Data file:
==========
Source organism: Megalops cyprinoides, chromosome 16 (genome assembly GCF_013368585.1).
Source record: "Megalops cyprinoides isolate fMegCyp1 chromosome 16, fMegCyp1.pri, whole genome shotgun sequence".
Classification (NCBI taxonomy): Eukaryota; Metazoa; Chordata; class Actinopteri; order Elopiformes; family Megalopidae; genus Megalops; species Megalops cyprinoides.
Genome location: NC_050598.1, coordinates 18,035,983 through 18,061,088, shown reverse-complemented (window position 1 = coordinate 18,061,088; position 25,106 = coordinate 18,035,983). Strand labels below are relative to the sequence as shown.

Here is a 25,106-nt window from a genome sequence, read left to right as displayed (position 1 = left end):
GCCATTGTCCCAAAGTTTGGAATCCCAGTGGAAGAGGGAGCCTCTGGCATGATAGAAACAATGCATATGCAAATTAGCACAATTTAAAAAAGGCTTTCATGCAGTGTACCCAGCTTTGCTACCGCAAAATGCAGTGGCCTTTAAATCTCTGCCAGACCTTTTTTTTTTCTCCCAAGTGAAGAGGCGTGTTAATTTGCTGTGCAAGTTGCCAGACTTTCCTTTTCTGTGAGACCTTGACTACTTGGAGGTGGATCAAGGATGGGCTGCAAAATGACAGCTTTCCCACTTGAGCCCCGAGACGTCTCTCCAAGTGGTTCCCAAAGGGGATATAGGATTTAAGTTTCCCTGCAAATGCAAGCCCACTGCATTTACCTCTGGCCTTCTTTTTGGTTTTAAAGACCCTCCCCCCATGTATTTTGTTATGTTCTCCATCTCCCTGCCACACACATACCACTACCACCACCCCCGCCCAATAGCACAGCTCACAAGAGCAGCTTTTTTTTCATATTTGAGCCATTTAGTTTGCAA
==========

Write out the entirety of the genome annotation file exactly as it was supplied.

Source organism: Megalops cyprinoides, chromosome 16 (genome assembly GCF_013368585.1).
Source record: "Megalops cyprinoides isolate fMegCyp1 chromosome 16, fMegCyp1.pri, whole genome shotgun sequence".
Classification (NCBI taxonomy): Eukaryota; Metazoa; Chordata; class Actinopteri; order Elopiformes; family Megalopidae; genus Megalops; species Megalops cyprinoides.
Genome location: NC_050598.1, coordinates 18,035,983 through 18,061,088, shown reverse-complemented (window position 1 = coordinate 18,061,088; position 25,106 = coordinate 18,035,983). Strand labels below are relative to the sequence as shown.

Here is a 25,106-nt window from a genome sequence, read left to right as displayed (position 1 = left end):
GCCATTGTCCCAAAGTTTGGAATCCCAGTGGAAGAGGGAGCCTCTGGCATGATAGAAACAATGCATATGCAAATTAGCACAATTTAAAAAAGGCTTTCATGCAGTGTACCCAGCTTTGCTACCGCAAAATGCAGTGGCCTTTAAATCTCTGCCAGACCTTTTTTTTTTCTCCCAAGTGAAGAGGCGTGTTAATTTGCTGTGCAAGTTGCCAGACTTTCCTTTTCTGTGAGACCTTGACTACTTGGAGGTGGATCAAGGATGGGCTGCAAAATGACAGCTTTCCCACTTGAGCCCCGAGACGTCTCTCCAAGTGGTTCCCAAAGGGGATATAGGATTTAAGTTTCCCTGCAAATGCAAGCCCACTGCATTTACCTCTGGCCTTCTTTTTGGTTTTAAAGACCCTCCCCCCATGTATTTTGTTATGTTCTCCATCTCCCTGCCACACACATACCACTACCACCACCCCCGCCCAATAGCACAGCTCACAAGAGCAGCTTTTTTTTCATATTTGAGCCATTTAGTTTGCAA